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Gout Cases on the Rise in U.S.

Survey Shows More Than 8 Million Americans Have Gout

Obesity and Gout

Zhu says she believes the epidemic of obesity and rising rates of high blood pressure among Americans are largely to blame for the escalating numbers of people with both conditions.

Better management of these risk factors could help stem the tide, she says.

Sundy, who says that he was "disappointed, but not surprised, by the findings," says that many questions remain. "We don't know whether high uric acid contributes to obesity and hypertension, or whether obesity and hypertension contribute to high uric acid, or they are just birds of a feather that travel together.”

Sundy tells WebMD it is doubtful that increased screening and earlier diagnosis may help explain the rise in gout rates, as some experts have suggested.

"Uric acid levels are no longer a standard measure on panels" given when you have blood drawn during your regular physical exam, he explains. "Now it’s a directed measure if a patient has symptoms or the provider otherwise wants to check."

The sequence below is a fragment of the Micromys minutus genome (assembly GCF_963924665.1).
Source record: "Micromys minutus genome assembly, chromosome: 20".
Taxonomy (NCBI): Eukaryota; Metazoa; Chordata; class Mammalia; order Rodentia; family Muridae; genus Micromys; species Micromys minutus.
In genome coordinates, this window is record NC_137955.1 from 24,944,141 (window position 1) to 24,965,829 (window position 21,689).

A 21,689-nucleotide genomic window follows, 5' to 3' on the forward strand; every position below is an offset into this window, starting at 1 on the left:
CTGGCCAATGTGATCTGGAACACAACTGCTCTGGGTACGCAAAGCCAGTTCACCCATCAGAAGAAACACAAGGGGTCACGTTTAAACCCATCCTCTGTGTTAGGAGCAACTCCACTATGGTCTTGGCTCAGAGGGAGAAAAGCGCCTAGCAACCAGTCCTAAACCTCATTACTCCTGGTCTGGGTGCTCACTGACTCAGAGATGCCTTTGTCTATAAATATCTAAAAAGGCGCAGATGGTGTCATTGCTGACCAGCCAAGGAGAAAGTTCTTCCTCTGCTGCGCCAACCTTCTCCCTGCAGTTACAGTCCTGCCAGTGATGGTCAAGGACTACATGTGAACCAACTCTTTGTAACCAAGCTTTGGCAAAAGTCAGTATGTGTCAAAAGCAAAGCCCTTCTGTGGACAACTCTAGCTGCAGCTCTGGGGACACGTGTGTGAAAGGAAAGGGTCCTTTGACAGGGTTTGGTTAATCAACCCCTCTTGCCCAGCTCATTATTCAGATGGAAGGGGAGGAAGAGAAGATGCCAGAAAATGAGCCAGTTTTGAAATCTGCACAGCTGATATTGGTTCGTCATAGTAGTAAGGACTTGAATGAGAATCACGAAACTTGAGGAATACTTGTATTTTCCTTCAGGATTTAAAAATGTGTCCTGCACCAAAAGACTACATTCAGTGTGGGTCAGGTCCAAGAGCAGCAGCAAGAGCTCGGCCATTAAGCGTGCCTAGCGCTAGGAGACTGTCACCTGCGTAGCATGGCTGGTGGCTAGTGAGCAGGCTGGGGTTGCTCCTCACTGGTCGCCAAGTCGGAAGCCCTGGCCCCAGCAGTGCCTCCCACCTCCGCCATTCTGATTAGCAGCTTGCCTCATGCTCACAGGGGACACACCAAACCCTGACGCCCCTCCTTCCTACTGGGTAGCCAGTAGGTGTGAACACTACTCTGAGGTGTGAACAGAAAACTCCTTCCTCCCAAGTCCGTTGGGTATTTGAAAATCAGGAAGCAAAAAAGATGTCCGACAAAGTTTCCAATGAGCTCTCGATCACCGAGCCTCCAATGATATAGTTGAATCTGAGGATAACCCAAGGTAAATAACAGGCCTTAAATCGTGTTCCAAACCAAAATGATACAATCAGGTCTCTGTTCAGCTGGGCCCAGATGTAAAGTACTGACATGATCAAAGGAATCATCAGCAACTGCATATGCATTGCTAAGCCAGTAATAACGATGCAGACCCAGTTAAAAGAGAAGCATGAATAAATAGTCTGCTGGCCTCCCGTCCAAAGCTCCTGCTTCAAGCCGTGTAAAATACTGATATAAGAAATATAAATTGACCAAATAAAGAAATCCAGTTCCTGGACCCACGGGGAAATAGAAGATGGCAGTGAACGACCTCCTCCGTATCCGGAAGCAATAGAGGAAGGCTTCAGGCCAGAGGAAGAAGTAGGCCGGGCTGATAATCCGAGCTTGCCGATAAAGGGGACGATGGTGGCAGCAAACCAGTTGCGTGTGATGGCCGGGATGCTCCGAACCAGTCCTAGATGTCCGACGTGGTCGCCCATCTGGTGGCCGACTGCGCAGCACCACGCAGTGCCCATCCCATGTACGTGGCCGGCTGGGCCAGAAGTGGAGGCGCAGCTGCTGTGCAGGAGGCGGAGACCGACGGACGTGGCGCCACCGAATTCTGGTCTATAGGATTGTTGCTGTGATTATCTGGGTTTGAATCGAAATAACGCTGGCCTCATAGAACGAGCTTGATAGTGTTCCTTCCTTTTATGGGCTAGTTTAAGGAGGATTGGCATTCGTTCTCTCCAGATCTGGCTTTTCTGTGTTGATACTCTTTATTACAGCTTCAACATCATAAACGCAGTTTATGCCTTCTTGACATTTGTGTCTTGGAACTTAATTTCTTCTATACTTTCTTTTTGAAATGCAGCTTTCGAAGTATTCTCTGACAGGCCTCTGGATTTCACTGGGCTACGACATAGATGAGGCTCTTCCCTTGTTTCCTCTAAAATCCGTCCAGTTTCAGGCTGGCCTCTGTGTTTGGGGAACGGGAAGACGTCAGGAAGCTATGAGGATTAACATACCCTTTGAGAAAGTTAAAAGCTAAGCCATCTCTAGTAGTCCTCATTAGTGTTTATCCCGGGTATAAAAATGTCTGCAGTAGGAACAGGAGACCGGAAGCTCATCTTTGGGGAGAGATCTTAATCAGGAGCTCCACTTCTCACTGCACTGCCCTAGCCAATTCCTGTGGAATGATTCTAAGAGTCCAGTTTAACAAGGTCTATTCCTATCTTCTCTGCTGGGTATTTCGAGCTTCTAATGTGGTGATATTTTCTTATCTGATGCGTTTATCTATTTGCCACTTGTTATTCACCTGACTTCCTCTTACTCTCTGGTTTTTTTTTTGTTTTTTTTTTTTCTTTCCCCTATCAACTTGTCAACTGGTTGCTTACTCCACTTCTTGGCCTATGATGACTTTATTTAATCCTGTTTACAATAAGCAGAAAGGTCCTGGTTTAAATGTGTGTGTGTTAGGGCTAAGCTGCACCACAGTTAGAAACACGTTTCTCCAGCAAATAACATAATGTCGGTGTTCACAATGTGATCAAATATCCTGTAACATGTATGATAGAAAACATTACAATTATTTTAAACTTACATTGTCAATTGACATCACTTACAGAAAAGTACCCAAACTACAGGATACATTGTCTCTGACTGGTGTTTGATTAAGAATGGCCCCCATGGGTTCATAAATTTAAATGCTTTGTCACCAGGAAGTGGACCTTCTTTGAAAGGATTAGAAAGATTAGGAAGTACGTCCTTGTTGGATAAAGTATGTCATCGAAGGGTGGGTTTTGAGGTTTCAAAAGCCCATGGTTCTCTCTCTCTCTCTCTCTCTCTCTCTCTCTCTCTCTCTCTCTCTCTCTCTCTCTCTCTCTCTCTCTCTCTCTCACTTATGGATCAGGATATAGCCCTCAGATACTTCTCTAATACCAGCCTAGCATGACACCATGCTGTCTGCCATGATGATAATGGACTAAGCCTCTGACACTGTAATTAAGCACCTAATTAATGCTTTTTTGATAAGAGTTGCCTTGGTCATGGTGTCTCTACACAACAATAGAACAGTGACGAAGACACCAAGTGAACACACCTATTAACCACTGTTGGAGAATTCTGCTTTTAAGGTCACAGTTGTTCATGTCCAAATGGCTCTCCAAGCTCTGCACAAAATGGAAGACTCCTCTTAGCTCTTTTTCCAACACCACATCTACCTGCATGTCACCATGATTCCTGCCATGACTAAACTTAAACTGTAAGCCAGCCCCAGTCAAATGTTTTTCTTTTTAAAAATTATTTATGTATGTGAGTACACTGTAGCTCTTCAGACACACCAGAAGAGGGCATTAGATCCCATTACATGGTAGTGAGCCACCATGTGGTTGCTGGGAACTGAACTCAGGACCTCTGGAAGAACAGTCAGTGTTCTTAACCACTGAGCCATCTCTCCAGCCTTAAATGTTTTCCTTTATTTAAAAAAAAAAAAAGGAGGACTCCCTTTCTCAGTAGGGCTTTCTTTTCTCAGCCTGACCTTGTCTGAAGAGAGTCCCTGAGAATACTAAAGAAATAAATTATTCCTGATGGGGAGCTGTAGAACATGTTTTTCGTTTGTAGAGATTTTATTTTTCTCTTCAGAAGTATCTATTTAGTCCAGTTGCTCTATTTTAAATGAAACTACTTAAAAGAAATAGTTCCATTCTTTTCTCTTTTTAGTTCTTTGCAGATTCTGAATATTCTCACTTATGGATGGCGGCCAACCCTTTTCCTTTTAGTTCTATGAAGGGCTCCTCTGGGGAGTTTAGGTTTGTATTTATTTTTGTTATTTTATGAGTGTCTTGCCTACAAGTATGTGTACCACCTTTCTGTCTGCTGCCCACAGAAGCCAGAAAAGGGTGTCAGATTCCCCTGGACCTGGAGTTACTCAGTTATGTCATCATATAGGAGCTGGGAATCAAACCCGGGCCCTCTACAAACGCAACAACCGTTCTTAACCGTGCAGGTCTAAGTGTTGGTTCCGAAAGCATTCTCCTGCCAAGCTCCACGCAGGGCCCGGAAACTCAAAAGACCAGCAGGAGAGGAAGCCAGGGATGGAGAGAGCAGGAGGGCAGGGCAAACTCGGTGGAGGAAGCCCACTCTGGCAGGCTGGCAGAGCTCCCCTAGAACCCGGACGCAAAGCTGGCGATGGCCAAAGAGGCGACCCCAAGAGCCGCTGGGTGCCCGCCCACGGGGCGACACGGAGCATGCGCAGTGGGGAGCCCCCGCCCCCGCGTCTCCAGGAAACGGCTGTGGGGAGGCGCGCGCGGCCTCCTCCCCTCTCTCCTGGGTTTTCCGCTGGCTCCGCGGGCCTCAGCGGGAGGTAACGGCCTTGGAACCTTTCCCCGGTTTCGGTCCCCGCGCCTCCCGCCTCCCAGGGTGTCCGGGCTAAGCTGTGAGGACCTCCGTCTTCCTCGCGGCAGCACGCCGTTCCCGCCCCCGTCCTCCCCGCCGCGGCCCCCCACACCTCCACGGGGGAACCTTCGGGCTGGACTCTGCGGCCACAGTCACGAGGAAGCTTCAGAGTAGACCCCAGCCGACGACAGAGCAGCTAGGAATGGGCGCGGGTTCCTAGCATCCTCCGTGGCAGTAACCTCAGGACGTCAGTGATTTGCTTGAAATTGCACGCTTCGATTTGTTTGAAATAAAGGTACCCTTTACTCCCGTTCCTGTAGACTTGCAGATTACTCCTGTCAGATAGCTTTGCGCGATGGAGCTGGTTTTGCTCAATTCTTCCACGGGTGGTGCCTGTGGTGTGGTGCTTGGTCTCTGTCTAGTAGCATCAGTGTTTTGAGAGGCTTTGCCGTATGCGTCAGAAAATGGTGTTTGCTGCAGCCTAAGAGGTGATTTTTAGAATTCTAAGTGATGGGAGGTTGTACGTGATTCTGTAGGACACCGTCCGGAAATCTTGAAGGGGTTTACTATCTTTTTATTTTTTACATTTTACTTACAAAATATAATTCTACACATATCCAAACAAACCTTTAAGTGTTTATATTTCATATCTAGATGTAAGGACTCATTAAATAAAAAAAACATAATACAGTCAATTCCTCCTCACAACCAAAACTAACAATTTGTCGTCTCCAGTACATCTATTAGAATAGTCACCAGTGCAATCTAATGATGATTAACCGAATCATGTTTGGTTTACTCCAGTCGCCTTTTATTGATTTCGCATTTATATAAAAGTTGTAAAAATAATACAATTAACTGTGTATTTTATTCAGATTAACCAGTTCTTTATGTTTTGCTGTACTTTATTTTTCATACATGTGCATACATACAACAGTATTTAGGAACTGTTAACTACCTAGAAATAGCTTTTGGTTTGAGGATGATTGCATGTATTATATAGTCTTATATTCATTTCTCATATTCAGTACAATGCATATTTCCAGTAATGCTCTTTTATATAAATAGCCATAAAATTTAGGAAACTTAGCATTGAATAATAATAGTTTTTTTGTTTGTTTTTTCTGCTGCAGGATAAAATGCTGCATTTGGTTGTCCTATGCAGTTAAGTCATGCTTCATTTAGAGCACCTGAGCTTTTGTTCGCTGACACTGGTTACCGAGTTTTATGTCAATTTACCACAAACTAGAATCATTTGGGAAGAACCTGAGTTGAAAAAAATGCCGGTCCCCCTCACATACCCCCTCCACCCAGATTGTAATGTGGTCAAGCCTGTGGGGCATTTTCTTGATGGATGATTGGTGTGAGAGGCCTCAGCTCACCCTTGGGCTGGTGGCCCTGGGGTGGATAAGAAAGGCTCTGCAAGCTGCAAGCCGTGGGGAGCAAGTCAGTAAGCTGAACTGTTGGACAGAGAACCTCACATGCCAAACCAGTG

Routine uric acid screens, which were dropped because they were not believed to add "clinically meaningful" information, should be reinstated, Sundy says.

Longer Lives May Affect Gout Rates

The fact that Americans are living longer may be contributing to rising gout rates, Sundy says. "You rarely see gout in women before menopause. But after menopause, uric acid levels, and the risk of developing gout, increases."

Age is a risk factor for both men and women, he says. "You can go years with hyperuricemia and no symptoms. But at some point, enough uric acid accumulates to have a flare-up of gout, so if you're living longer you are more likely to reach that threshold."

Sundy says the fact that the study relied on patients recalling whether a doctor ever told them they had gout -- a method some say is subject to inaccurate memories -- was not a major drawback. "It's not the gold standard, but it turns out patient reports of doctor diagnoses are pretty accurate and, with such large numbers, not likely to alter the findings."

This study was presented at a medical conference. The findings should be considered preliminary as they have not yet undergone the "peer review" process, in which outside experts scrutinize the data prior to publication in a medical journal.

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